The M-V-P chant that seems to follow Kobe Bryant around the league like a loyal groupie resonated throughout EnergySolutions Arena in the fourth quarter of Saturday's game.

Though the Lakers superstar was on the court — and he had plenty of adoring supporters in the sold-out crowd — the acronym was not intended for him on this night.

It was in support of Bryant's Olympic teammate, Deron Williams, who at least played like the MVPG (most valuable point guard), if not the MVP, in leading the Jazz to a 102-94 win over the Lakers.

The Jazz's star point guard scored a team-high 21 points, dished out 11 assists, snagged four rebounds and dominated the game-clinching fourth quarter.

"That's what he does," Jazz small forward C.J. Miles said. "He's the leader of this team, and the leader for a reason. He plays hard.

"He picks his spots — when it's time to take over and when he has to get everybody involved."

The most obvious spot in this win — which snapped the Lakers' 11 game winning streak and helped avenge a rough loss in L.A. on Wednesday — came at the beginning of the fourth quarter.

Jazz coach Jerry Sloan opted to start Williams instead of backup Eric Maynor, who usually gets the nod out of the gate in the final period.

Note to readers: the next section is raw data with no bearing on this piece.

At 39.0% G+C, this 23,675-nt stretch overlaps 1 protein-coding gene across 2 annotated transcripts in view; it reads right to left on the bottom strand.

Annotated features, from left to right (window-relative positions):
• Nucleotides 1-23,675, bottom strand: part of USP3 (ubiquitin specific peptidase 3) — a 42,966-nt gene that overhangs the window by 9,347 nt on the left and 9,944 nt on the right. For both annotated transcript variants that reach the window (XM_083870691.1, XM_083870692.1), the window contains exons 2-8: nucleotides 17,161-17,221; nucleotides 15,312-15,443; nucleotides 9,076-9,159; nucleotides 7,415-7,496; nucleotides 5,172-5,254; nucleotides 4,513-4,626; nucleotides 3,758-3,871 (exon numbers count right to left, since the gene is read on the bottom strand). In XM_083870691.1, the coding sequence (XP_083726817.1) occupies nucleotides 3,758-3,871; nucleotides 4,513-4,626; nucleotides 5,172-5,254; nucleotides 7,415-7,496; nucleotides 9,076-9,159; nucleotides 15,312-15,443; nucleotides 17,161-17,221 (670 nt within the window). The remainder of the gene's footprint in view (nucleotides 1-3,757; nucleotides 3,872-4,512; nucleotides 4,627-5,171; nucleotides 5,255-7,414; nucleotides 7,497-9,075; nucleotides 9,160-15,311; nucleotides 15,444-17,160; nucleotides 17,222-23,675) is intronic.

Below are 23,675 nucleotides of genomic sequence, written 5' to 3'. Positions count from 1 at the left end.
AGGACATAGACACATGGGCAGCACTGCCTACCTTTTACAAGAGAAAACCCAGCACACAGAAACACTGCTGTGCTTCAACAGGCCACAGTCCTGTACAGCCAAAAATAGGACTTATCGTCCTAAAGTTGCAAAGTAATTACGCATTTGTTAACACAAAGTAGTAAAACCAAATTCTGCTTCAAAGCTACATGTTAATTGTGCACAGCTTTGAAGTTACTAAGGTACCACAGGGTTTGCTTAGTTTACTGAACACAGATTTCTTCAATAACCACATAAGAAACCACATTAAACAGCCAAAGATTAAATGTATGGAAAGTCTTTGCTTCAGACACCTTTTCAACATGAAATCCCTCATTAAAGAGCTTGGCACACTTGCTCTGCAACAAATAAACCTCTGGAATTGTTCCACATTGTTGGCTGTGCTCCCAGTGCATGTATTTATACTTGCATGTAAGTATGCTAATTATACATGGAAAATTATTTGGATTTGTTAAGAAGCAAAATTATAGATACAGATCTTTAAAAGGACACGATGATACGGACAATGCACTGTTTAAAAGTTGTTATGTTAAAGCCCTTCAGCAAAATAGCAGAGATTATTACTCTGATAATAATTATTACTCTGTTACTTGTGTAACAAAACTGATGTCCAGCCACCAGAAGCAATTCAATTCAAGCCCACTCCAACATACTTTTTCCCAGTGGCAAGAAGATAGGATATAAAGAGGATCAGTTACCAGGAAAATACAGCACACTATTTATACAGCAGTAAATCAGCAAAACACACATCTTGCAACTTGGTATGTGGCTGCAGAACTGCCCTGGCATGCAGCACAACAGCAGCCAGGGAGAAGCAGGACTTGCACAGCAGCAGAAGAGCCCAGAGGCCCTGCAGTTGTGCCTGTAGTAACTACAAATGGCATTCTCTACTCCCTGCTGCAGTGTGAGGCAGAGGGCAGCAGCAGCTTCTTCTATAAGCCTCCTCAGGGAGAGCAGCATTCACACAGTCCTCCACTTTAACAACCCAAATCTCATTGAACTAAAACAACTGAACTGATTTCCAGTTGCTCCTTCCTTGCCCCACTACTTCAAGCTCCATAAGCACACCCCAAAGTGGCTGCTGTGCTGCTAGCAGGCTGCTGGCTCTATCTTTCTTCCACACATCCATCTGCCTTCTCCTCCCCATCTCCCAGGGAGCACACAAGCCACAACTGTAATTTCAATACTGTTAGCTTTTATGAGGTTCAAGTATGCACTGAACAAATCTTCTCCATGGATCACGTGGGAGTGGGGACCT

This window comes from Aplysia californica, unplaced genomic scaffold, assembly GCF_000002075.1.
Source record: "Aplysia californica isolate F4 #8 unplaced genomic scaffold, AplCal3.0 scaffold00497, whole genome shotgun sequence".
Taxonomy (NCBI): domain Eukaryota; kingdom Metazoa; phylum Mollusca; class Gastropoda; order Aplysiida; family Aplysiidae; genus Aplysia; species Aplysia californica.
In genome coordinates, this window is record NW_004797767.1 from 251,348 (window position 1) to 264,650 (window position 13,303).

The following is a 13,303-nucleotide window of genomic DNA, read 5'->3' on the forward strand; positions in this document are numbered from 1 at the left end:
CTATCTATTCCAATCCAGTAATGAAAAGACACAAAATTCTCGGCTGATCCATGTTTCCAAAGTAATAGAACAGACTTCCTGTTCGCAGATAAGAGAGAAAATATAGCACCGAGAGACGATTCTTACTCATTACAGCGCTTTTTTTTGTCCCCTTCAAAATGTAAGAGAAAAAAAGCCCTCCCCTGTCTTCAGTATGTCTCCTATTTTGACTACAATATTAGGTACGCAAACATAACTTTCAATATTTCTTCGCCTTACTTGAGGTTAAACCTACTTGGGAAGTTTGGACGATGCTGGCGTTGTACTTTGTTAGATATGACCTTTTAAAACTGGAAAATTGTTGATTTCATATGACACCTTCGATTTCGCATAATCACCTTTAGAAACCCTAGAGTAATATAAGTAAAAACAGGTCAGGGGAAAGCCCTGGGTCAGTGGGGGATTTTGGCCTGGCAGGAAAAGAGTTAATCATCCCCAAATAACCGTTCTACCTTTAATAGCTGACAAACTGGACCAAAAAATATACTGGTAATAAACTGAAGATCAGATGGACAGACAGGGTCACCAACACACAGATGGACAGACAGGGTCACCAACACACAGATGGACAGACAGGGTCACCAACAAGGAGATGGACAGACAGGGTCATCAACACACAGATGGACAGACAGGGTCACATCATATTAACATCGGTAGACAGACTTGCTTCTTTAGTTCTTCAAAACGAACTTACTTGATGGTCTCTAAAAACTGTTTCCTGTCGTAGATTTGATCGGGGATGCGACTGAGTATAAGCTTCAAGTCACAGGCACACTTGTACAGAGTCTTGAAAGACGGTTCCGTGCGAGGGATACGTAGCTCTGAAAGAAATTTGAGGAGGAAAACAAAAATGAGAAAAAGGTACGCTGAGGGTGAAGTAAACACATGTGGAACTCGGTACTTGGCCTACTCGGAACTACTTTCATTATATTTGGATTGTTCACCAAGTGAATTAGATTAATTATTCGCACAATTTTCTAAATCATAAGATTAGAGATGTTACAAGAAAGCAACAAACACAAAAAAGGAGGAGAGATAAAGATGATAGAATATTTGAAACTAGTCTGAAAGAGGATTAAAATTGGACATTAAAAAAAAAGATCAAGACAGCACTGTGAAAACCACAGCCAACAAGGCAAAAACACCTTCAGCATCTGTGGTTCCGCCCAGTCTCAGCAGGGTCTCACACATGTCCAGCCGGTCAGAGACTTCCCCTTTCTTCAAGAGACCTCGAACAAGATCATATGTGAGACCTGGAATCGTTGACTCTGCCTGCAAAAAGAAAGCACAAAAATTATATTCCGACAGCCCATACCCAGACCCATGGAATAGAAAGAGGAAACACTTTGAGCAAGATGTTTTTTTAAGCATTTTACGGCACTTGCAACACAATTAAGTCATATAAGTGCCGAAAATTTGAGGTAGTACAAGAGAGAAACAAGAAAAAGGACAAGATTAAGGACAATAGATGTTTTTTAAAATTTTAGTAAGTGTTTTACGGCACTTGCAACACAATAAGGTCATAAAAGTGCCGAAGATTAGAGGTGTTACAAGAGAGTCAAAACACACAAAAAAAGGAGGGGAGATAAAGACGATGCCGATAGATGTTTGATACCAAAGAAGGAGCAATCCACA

Turned out to be a shrewd move by the Hall of Fame coach.

Williams put on a driving-to-the-basket clinic and scored the first eight points of the fourth quarter. His spurt was capped by a spectacular play during which he lost Jordan Farmar with a patented right-to-left cross-over dribble move and then scooped in a layup past 7-foot Andrew Bynum while being fouled.

Williams sank the free throw to put the Jazz up 88-71 with nine minutes remaining.

"That was great," said Jazz power forward Carlos Boozer. "That got us going, got our crowd going, gave us a little bit of momentum."

Williams then helped the Jazz fend off an ensuing 6-0 Lakers' run by grabbing a long offensive rebound and setting up Paul Millsap for an inside bucket to restore order.

Sloan prefers resting Williams at the beginning of the fourth, but he was certainly happy he made an exception on this night.

"He's a great player. He needs to be on the floor in these games," Sloan said. "I wouldn't go through the whole season doing that. This is a game at home. It's important to what we're trying to do and what we're trying to move forward, and he's the guy that helps us to do that."

Williams, who ended up playing his usual 40 minutes, didn't mind the switch. Especially because it helped the Jazz avoid a late-game collapse, which happened when the Lakers went on a 20-0 run in the fourth quarter to rout Utah earlier this week.

"I didn't really want to let them get on a run because that's what they did last game," Williams said. "So I kind of wanted to be aggressive. I was happy coach put me back in so early."

For his part, Maynor enjoyed the show from the sideline.

"He's a great player and makes big plays," Maynor said. "And that's what we needed tonight, and that's what he was able to do."

As for those MVP chants, Williams definitely heard 'em.

"Yeah," he said. "And I always miss when they do that."

Williams did have a strong fourth, scoring nine of his points with three assists. But he also missed two of his five free-throw attempts in the quarter.

The Jazz will forgive him, of course.